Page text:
William son of Randulf to all his men and friends, French and English, both present and to come, greeting. Know ye that I have given and by this my charter have confirmed to the monks of Newport the church of Sherington with all its appurtenances, for a perpetual alms free and quit of all worldly service and custom. And the said monks have granted the aforesaid church of Sherington to Gervase my son, to be held during his whole life from the said monks, by rendering to them therefor twenty shillings yearly. And the said monks now receive a half hide of arable land which belongs to the said church; and to Gervase aforesaid remains the house and croft with buildings for his whole life. This gift I have made in the presence of King Henry son of King Henry, and his Barons, at Woodstock.
Richard Archdeacon of Poitou
Earl William de Mandeville
Earl William de Ferrars
William de St. John
William Son of Aldelin
Thomas de Almari
Godwin the clerk of Newport
William de Blossomville
(endorsed) Notification of William de Sherington concerning Newport
The date of the document is between 14 June 1170 and 1 May 1173, but is probably December 1170 as that is when it is known that King Henry was holding court at Woodstock.
The following are different methods of referring to the same person:
|William, son of Ranulf or Randulf||patronymic|
|William de Sherington||home manor|
|William de Caron||family name (probably from Cairon in Normandy)|
William son of Ralf to all his men and friends, French and English, both present and to come, greeting. Know ye that I have given and by this my charter have confirmed to God and the Church of the Blessed Mary of Tickford and to the Monks of Marmoutier there serving God, the church of Sherington with all its appurtenances for a pure and perpetual alms free and quit of all worldly service and custom, for the salvation of my soul and for the souls of my ancestors. And the said monks have granted the aforesaid church of Sherington to Gervase my son, to be held during his whole life for the said monks by rendering to them therefor twenty shillings yearly. And the said monks then received two virgates of land arable which belong to the said church, namely one virgate free and quit of every worldly service and custom, but the other virgate free and quit of every earthly service and execution so far as to me belongs, saving service to the King. But to Gervase aforesaid remained the house and croft with buildings for his whole life. This gift I have made in the presence of King Henry son of King Henry and his Barons, at Woodstock.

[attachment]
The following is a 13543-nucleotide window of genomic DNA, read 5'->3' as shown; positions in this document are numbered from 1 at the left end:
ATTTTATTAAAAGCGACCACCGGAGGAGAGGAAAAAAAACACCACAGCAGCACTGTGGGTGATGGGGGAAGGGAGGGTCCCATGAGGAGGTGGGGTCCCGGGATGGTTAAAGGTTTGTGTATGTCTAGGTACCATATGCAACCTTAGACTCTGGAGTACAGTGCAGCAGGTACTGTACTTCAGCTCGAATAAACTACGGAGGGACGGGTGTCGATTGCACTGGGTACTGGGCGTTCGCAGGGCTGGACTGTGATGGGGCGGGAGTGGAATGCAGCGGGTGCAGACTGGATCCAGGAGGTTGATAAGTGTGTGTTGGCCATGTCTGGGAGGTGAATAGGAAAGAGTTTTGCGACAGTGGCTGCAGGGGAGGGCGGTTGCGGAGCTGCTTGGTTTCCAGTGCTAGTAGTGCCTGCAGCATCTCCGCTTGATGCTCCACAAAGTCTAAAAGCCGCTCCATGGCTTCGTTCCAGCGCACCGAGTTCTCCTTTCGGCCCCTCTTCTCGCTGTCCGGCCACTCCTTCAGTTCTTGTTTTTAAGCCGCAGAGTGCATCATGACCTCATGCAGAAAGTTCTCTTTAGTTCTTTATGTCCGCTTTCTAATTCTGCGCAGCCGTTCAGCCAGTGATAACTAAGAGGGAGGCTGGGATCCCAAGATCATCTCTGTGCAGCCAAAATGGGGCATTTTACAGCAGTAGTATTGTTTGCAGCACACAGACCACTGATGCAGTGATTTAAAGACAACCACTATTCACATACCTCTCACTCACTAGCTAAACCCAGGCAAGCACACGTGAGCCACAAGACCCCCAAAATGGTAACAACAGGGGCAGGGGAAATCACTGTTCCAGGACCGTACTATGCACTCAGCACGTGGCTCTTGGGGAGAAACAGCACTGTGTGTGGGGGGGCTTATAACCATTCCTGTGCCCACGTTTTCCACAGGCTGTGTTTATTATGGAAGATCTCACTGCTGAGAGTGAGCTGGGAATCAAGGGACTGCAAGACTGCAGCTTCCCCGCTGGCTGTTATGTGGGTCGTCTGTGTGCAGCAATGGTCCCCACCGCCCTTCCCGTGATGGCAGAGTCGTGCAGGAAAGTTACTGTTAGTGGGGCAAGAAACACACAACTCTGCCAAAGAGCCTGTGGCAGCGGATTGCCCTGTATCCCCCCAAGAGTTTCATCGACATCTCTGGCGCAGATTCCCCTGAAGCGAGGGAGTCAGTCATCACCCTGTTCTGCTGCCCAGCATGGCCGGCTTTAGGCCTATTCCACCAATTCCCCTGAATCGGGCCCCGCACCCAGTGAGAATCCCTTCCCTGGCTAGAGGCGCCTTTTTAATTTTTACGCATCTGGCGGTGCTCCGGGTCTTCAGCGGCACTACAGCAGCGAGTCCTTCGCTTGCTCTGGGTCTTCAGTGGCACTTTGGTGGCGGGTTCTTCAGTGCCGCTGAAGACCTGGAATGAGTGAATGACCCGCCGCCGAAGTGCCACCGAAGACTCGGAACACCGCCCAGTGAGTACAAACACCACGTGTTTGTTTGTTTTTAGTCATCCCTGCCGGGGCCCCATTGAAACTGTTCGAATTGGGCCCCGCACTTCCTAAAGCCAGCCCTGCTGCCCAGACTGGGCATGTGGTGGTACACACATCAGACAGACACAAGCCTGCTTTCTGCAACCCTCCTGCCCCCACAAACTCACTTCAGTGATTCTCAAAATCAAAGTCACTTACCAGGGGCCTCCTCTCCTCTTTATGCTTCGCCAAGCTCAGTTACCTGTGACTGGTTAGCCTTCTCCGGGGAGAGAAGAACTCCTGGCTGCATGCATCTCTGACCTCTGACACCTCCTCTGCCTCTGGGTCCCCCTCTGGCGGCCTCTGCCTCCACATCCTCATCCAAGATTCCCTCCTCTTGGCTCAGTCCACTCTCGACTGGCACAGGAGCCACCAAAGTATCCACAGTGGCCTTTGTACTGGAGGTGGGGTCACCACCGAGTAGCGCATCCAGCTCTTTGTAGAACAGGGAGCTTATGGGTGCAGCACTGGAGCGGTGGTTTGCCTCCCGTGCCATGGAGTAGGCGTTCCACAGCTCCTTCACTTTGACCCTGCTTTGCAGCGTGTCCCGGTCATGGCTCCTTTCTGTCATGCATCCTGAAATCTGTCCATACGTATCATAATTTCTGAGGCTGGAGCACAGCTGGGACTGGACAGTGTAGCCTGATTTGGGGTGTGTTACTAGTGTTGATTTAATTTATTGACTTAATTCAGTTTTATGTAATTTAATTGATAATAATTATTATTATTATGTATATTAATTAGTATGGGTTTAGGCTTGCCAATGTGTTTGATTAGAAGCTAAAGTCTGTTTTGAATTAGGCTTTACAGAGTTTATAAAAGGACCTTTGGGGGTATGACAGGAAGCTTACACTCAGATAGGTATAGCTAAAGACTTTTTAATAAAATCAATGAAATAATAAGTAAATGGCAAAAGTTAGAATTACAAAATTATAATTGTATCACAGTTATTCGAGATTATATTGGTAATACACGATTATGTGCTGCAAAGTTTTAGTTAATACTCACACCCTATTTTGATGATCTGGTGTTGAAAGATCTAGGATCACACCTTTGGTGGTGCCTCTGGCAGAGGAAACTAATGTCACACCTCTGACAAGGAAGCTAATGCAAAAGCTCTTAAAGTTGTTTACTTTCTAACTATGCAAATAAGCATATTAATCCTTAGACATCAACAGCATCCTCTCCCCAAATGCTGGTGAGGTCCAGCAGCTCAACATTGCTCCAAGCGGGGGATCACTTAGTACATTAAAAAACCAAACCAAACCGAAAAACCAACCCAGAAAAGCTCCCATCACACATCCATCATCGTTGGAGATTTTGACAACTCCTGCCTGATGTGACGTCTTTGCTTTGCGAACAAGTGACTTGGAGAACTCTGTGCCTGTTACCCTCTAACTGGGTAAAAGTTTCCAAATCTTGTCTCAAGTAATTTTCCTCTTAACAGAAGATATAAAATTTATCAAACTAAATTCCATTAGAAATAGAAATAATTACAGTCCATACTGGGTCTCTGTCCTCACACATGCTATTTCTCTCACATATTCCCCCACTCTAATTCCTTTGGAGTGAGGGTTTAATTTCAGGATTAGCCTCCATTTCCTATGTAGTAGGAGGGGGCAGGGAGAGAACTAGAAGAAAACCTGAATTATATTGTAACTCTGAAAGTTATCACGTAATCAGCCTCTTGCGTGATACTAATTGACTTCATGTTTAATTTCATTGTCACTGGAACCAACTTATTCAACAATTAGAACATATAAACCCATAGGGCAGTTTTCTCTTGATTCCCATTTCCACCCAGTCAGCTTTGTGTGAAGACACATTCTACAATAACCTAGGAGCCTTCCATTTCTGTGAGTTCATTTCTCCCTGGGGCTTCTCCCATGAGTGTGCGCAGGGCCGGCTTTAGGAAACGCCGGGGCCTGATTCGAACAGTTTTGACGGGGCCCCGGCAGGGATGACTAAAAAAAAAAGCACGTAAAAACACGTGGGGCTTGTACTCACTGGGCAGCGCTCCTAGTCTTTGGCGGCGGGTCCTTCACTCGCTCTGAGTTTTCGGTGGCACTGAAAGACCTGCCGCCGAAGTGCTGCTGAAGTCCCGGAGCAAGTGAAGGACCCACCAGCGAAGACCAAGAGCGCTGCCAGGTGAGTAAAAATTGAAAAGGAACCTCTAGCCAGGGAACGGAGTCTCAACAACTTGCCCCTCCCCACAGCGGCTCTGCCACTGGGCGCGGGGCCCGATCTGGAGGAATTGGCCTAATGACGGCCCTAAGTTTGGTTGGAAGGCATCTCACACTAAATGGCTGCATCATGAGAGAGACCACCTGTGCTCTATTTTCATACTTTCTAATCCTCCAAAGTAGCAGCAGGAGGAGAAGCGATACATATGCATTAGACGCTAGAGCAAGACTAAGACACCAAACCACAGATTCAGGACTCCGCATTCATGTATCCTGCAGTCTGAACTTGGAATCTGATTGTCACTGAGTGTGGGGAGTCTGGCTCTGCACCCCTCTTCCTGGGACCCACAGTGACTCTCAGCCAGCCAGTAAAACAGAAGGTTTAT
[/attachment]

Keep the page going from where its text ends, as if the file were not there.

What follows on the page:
Same witnesses as the document above
This agreement was made between the monks of Marmoutier dwelling at Newport and Gervase, son of William de Sherington, namely that the said Gervase shall hold the church of Sherington from the monks aforesaid, so long as he shall live in the dress of a secular clerk, by rendering to the said monks yearly twenty shillings from the farm. But the said monks [shall have] three crops of the church [land] with all the appurtenances, namely, in the three years from Easter next after the death of Thomas, Archbishop of Canterbury, and a half hide of the church land shall remain to them for ever. But if perchance (may it not be so!) it shall happen that the said monks bring a plea for the aforesaid church elsewhere than in the Court of Archdeacon of Buckingham, the monks and Gervase shall jointly find the costs out of the estate of the said church. The witnesses to this agreement are
|Ralf priest of Linford||Herman|
|Master Geoffrey||John Chamberlain|
|Jordan de [? Stokes]||William Brito|
|William Dorenge||William, son of Ansculf|
|Godwin clerk||Hugh, the writer of this agreement|
|and many others|
Archbishop Thomas Becket was murdered on 29 December 1170 and this implies the date of the document was 1171.
Records Of Bucks Vol 11 pages 229-232, Early Instruments of Tickford Priory - 12th Century - G Herbert Fowler.
A C Chibnall, 'Sherington: Fiefs and Fields of a Buckinghamshire Village' , Cambridge University Press, 1965, pages 26-30
Archives du Dept. Indre et Loire, Serie H, Liasse 362.